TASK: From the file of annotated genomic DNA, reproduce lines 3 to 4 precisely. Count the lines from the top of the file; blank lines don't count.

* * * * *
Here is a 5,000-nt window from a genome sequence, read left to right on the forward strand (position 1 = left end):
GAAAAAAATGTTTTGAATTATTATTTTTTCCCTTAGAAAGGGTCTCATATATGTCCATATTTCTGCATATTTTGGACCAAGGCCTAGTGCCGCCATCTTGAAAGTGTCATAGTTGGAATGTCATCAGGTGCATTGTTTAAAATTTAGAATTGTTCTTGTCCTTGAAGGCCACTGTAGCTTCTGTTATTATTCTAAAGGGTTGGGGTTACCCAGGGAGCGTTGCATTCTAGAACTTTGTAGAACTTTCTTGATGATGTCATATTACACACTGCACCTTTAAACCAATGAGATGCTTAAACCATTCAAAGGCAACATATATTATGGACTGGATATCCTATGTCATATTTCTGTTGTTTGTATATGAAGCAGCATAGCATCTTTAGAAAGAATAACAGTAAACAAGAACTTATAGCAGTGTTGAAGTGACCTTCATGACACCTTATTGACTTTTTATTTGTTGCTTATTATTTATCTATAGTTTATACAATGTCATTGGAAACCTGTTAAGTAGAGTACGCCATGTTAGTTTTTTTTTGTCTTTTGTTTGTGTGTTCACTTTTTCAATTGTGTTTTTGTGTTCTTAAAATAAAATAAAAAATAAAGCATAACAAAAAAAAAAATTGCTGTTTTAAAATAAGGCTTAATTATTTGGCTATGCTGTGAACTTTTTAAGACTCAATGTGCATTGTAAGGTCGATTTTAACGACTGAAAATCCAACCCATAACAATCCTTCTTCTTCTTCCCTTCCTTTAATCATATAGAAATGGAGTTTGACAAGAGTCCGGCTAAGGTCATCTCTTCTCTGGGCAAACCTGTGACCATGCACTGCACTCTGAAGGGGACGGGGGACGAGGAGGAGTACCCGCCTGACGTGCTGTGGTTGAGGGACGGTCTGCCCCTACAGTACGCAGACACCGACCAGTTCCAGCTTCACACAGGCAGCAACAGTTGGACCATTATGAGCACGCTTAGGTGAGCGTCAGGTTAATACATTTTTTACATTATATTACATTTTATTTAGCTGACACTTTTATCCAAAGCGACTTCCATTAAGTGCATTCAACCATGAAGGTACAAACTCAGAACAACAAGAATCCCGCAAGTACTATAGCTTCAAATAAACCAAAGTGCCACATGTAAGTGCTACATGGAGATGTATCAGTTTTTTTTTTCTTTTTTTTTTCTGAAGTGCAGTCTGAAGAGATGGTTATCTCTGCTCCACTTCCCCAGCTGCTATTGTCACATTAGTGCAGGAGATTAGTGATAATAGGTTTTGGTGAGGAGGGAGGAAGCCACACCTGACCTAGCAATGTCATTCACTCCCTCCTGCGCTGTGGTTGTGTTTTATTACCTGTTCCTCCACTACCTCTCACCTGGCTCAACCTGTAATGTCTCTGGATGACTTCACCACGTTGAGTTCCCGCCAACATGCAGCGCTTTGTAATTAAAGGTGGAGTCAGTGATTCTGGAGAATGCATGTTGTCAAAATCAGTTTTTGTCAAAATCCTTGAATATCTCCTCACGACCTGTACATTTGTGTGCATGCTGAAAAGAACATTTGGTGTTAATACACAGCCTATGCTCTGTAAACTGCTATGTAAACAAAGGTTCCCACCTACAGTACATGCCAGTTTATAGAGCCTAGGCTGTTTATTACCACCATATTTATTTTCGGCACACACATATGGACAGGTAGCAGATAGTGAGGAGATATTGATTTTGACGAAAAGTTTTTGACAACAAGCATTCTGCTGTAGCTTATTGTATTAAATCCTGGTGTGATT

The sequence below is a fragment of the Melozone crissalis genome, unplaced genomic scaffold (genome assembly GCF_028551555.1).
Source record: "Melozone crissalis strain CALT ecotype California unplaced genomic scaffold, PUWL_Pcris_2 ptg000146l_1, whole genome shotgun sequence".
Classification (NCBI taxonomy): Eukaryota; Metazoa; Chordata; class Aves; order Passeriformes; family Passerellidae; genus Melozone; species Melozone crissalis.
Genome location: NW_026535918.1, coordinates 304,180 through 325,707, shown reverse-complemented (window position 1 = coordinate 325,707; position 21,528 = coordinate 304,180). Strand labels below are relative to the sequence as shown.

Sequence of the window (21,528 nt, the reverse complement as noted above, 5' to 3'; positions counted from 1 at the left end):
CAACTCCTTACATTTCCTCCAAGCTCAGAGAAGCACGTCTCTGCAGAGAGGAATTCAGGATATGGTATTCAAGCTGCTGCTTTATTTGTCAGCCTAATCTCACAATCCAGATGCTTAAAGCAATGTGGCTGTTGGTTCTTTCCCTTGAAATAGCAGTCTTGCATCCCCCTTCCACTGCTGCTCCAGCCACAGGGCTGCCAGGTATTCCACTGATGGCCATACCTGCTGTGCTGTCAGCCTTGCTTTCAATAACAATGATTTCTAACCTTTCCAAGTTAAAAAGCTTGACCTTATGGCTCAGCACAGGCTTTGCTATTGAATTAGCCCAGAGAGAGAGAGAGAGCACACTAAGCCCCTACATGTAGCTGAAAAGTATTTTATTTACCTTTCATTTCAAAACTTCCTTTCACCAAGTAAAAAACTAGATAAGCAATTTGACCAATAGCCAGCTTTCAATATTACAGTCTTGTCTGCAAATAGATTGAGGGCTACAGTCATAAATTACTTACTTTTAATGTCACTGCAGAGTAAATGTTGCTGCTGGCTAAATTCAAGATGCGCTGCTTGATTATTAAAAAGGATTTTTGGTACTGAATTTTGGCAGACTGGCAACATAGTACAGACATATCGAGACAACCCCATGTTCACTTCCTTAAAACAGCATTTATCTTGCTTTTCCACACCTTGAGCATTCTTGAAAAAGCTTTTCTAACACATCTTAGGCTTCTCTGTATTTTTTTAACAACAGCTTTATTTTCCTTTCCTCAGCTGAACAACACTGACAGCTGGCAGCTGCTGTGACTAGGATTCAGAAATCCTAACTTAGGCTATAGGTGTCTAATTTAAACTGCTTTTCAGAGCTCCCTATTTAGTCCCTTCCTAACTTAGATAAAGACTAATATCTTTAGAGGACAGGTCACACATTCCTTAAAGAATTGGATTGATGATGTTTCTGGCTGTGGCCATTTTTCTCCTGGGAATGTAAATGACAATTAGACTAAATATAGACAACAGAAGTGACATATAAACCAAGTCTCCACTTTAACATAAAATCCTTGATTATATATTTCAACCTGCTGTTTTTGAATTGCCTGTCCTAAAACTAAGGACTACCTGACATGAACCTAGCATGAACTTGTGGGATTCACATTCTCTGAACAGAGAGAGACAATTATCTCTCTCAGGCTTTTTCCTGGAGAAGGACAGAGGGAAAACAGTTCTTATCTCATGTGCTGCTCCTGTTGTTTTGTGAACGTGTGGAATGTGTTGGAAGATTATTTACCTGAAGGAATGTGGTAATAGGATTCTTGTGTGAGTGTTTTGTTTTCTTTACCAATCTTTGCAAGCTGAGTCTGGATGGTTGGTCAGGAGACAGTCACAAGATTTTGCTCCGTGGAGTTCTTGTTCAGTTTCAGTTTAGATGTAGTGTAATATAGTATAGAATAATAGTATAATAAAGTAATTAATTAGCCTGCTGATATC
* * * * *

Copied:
The sequence below is a fragment of the Melozone crissalis genome, unplaced genomic scaffold (genome assembly GCF_028551555.1).
Source record: "Melozone crissalis strain CALT ecotype California unplaced genomic scaffold, PUWL_Pcris_2 ptg000146l_1, whole genome shotgun sequence".